There’s a certain sort of terror embedded within our psyche of what lives in the ocean. We, as humans, are frail. We can’t hold our breaths for very long, our teeth are nearly useless in combat, and, by comparison to predators within the oceanic kingdom, we’re not very strong swimmers. These factors contribute to our innate thalassophobia: the fear of the ocean or the fear of deep water.

Just in time for Shark Week, the new documentary SHARKSPLOITATION has made its splash, chronicling the phenomenon of cinematic obsession surrounding these apex predators. Directed impressively by Stephen Scarlata (writer of BEYOND THE GATES and FINAL GIRL), the film is carried by a throughline of interviews with filmmakers, marine biologists, and oceanographers. The cohesive doc does a terrific job of using fact to expound on fiction, chronicling the evolution of pop culture’s obsession with shark movies. From JAWS to JAWS [4]: THE REVENGE, and everything in between, the documentary serves as a suitable, less sensationalized alternative to the often misleading, false contributions of Discovery Channel’s Shark Week.

The film’s ability to simultaneously revere and mock the importance and absurdity of this niche subgenre is commendable. Horror film historian and filmmaker Rebekah McKendry regales the realism of OPEN WATER while professor and monster expert (how does one get that job?!). Dr. Emily Zarka discusses the history of shark iconography throughout cultural lore. Meanwhile, marine biologist Vicky Vásquez admits she “just f*cking loves bad movies,” and famed master of cinematic gimmickry Roger Corman sings Spielbergian praises. Four-way split screens amusingly compare the similarities between sharksploitation tropes, while enlightened comparisons are made between micro-budgeted classics like FRANKENSHARK versus big studio hits like THE SHALLOWS.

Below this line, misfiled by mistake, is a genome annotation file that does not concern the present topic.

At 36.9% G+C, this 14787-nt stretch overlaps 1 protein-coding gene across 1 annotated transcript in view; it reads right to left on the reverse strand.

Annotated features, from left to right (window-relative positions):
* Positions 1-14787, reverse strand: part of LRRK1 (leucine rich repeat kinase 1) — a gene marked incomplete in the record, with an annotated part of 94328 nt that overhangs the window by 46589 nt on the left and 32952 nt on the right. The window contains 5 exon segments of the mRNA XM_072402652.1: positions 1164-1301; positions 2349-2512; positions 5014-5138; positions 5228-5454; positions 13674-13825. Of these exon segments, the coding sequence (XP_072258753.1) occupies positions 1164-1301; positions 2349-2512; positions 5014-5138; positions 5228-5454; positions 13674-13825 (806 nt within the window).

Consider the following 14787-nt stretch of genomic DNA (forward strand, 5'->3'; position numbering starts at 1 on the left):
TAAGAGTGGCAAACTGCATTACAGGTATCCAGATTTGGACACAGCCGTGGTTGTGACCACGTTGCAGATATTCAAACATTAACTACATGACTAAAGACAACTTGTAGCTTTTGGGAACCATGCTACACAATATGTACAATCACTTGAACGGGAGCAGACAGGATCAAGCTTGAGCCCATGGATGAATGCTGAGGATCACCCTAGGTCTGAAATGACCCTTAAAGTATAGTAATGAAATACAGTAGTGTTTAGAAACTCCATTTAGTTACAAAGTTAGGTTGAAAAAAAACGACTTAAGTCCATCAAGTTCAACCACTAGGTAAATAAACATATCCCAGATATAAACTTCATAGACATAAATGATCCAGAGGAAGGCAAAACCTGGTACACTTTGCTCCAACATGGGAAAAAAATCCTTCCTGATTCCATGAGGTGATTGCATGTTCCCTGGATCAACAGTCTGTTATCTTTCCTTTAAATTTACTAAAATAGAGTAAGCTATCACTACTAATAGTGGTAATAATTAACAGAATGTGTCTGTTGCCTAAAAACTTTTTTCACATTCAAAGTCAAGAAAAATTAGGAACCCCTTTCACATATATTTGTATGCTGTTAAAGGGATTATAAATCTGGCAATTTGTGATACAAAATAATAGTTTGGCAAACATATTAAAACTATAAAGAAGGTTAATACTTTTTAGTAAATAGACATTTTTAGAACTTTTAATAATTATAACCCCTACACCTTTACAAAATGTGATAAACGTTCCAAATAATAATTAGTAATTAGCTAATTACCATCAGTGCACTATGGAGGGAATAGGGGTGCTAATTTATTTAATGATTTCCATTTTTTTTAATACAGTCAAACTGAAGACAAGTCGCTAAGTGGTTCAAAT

An exciting segment recounts the history of the SyFy channel and the phenomena of its deep-sea monster movies. An account of the process to get a sharksploitation movie made for the network is amusingly recounted by director Misty Tailey (SANTA JAWS, OZARK SHARKS), while Asylum producer David Michael Latt discusses how much fun it is to do so, and what a surprise it was for the made-for-TV films to become so successful. It’s difficult to believe it’s been a mere decade since SHARKNADO went viral and became a staple in pop culture… whether we like it or not.

Perhaps the docs most important feat is its commentary on the necessity of sharks in our oceans and their conservation. As fun as watching a 30-foot beast tear hapless beachgoers to shreds, it also carelessly spreads false, unfounded rumors and fears about sharks and their behavior patterns.

SHARKSPLOITATION is the latest in a trend of horror-based documentaries chronicling the genre’s place in cultural zeitgeists – a worthy one.

SHARKSPLOITATION is available to stream on Shudder.

Ricky J Duarte

[He/him/his] Ricky is a writer, actor, and singer. He's also the host of Rick or Treat Horrorcast, a biweekly horror movie podcast. He lives in a super haunted apartment in New York City above a giant, spooky cemetery with his evil cat, Renfield, and the ghosts of reasons he moved to New York in the first place.

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